Minister quietly killed grants
Secret veto angers scholars
Australia’s government is standing firm over its vetoing of humanities research grants, with cabinet ministers claiming the projects would have been a waste of taxpayers’ money.
But former education minister Simon Birmingham’s secret decision not to approve 11 grants, exposed in a Senate estimates committee hearing and first reported by Times Higher Education, has unleashed a storm of protest across academia.
The University of New South Wales, whose researchers had proposed three of the quashed projects, said Mr Birmingham had undermined the integrity of the peer review process and raised “troubling” academic freedom issues.
“Intellectual inquiry and the future of humanities should not be decided in secret, or on a political basis,” vice-chancellor Ian Jacobs said.
Mr Birmingham broke with long-established protocol in refusing to fund the projects, which had titles including “the music of nature and the nature of music”, “postOrientalist arts of the Straits of Gibraltar” and “Multiple lives: Louis XIV prints, medals, and global exchange”.
Collectively, the projects – which had been endorsed by the Australian Research Council – would have attracted A$4.2 million (£2.3 million) in funding.
Ministerial approval of ARC project funding recommendations is usually a formality. The last education minister found to have ignored such recommendations, Brendan Nelson in 2004 and 2005, provoked furious headlines accusing him of censorship.
Mr Birmingham, who is now minister for trade, said “the vast majority of Australian taxpayers” would agree with his decision.
“Ministerial sign-off exists for a reason, which is for the government to ensure grant spending is in keeping with the expectations of Australian taxpayers,” Mr Birmingham told THE. “In my time as minister more than 99.7 per cent of all recommended grants were approved and all funding proposed for rejected projects was ultimately committed to other research projects.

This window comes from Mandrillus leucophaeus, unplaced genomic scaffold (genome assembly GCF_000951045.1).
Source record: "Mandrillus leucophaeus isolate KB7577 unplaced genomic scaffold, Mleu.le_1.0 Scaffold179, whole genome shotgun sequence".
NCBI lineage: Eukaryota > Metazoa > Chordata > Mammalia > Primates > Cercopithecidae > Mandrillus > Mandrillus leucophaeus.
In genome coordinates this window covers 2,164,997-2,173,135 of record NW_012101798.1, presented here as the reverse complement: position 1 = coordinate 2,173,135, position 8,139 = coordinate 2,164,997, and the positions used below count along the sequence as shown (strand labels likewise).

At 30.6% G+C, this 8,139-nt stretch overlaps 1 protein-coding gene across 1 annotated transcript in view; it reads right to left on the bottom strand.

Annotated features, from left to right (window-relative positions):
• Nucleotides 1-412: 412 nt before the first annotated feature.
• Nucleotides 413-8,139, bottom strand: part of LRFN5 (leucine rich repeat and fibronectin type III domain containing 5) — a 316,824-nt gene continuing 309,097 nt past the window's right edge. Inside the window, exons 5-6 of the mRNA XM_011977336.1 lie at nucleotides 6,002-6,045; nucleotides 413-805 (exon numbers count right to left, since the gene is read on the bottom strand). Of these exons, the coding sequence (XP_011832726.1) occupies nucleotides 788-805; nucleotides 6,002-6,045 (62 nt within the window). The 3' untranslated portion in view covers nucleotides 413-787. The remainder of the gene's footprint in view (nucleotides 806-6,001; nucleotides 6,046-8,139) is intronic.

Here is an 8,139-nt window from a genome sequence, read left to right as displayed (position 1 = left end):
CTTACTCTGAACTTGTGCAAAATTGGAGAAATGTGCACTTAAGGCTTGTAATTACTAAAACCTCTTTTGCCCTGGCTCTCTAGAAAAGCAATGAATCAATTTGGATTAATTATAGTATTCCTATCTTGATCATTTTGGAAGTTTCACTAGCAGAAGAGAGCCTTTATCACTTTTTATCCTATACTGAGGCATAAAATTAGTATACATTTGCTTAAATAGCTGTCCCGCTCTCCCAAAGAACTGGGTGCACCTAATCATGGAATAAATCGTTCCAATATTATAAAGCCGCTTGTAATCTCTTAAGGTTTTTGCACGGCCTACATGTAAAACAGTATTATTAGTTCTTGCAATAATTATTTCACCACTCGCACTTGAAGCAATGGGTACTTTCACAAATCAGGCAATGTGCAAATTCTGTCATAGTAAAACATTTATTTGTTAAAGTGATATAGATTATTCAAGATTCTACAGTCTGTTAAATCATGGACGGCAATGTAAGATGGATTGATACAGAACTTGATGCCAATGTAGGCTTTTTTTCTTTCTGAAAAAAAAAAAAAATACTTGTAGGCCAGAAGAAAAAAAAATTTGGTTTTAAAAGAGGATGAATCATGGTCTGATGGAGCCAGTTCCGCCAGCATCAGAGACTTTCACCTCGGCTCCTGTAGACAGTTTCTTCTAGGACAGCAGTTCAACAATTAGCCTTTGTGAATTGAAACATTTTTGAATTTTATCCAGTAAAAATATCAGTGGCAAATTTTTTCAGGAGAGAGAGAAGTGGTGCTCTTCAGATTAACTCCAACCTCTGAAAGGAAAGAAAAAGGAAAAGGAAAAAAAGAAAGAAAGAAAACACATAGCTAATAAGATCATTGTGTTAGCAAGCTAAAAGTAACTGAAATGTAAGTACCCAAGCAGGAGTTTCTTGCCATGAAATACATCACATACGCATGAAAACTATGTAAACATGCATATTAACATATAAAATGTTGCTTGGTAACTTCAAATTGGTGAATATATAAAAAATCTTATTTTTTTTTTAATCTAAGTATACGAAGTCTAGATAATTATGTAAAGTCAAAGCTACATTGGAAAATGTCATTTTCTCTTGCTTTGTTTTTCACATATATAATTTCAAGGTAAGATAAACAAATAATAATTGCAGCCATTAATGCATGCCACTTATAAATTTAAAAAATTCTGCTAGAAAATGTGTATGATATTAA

“I make no apologies for ensuring that taxpayer research dollars weren’t spent on projects that Australians would rightly view as being entirely the wrong priorities.”
Mr Birmingham’s decision was kept secret – including from the researchers involved – in violation of a protocol established by the former Labor government, which required ministerial rejections of grants to be publicly declared.
Current education minister Dan Tehan would not commit to disclosing similar rejections in the future. “Simon Birmingham, like all ministers, answers to the Australian people about how their taxpayer dollars are spent,” he said. “If he thought giving $220,000 to research post-Orientalist arts of the Strait of Gibraltar was not money well spent, I fully support him.”
Andrew Norton, higher education programme director with the Grattan Institute thinktank, said that Mr Birmingham – like Dr Nelson before him – would “cop a lot of blame for meddling”.
Mr Norton said that by explicitly
rejecting the 11 projects, Mr Birmingham was implying support for all the projects that received funding – including many that his colleagues would find “a bit odd”.
“There is a convention that the government does not intervene in particular research projects, and there are good reasons for that. Governments should set clear rules, knowing that on occasions there will be results they don’t like but that on average the rules produce good outcomes,” Mr Norton said.
Mr Norton added that the government was also undermining its own argument that people should be free to express unpopular views on university campuses. “Academic freedom and freedom of speech are on the same page,” he said. “There shouldn’t be interference from on high when people want to pursue a particular project.”